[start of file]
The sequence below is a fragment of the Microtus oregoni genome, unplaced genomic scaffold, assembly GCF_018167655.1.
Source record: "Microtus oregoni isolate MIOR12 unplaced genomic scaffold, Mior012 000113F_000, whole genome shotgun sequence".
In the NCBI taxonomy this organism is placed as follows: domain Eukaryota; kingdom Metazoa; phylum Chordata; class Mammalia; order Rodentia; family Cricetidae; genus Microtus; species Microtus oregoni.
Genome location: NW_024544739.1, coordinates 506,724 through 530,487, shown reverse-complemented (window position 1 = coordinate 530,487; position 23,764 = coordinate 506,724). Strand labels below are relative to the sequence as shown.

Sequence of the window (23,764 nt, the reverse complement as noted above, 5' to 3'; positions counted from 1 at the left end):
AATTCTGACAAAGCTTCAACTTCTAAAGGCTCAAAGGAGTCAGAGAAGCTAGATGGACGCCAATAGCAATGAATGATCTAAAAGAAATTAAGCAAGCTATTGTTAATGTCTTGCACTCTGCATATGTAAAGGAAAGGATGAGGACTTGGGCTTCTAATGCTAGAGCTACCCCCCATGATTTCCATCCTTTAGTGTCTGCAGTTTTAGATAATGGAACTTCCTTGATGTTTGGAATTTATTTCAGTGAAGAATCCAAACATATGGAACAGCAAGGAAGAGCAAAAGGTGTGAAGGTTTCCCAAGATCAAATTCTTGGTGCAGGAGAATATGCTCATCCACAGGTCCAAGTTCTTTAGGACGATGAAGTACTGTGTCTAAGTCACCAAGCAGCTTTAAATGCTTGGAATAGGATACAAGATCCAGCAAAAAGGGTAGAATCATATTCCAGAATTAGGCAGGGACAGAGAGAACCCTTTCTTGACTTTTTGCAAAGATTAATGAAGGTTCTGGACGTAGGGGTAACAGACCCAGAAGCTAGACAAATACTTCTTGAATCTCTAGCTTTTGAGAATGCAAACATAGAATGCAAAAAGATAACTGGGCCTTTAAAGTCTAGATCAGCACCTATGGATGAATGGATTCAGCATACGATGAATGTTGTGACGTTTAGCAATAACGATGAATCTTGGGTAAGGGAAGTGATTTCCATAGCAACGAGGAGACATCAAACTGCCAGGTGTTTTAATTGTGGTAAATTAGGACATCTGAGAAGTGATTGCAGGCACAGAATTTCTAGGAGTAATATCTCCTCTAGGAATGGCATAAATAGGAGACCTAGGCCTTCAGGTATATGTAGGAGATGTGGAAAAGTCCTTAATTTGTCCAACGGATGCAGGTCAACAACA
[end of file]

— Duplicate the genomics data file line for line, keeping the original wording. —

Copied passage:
The sequence below is a fragment of the Microtus oregoni genome, unplaced genomic scaffold, assembly GCF_018167655.1.
Source record: "Microtus oregoni isolate MIOR12 unplaced genomic scaffold, Mior012 000113F_000, whole genome shotgun sequence".
In the NCBI taxonomy this organism is placed as follows: domain Eukaryota; kingdom Metazoa; phylum Chordata; class Mammalia; order Rodentia; family Cricetidae; genus Microtus; species Microtus oregoni.
Genome location: NW_024544739.1, coordinates 506,724 through 530,487, shown reverse-complemented (window position 1 = coordinate 530,487; position 23,764 = coordinate 506,724). Strand labels below are relative to the sequence as shown.

Sequence of the window (23,764 nt, the reverse complement as noted above, 5' to 3'; positions counted from 1 at the left end):
AATTCTGACAAAGCTTCAACTTCTAAAGGCTCAAAGGAGTCAGAGAAGCTAGATGGACGCCAATAGCAATGAATGATCTAAAAGAAATTAAGCAAGCTATTGTTAATGTCTTGCACTCTGCATATGTAAAGGAAAGGATGAGGACTTGGGCTTCTAATGCTAGAGCTACCCCCCATGATTTCCATCCTTTAGTGTCTGCAGTTTTAGATAATGGAACTTCCTTGATGTTTGGAATTTATTTCAGTGAAGAATCCAAACATATGGAACAGCAAGGAAGAGCAAAAGGTGTGAAGGTTTCCCAAGATCAAATTCTTGGTGCAGGAGAATATGCTCATCCACAGGTCCAAGTTCTTTAGGACGATGAAGTACTGTGTCTAAGTCACCAAGCAGCTTTAAATGCTTGGAATAGGATACAAGATCCAGCAAAAAGGGTAGAATCATATTCCAGAATTAGGCAGGGACAGAGAGAACCCTTTCTTGACTTTTTGCAAAGATTAATGAAGGTTCTGGACGTAGGGGTAACAGACCCAGAAGCTAGACAAATACTTCTTGAATCTCTAGCTTTTGAGAATGCAAACATAGAATGCAAAAAGATAACTGGGCCTTTAAAGTCTAGATCAGCACCTATGGATGAATGGATTCAGCATACGATGAATGTTGTGACGTTTAGCAATAACGATGAATCTTGGGTAAGGGAAGTGATTTCCATAGCAACGAGGAGACATCAAACTGCCAGGTGTTTTAATTGTGGTAAATTAGGACATCTGAGAAGTGATTGCAGGCACAGAATTTCTAGGAGTAATATCTCCTCTAGGAATGGCATAAATAGGAGACCTAGGCCTTCAGGTATATGTAGGAGATGTGGAAAAGTCCTTAATTTGTCCAACGGATGCAGGTCAACAACA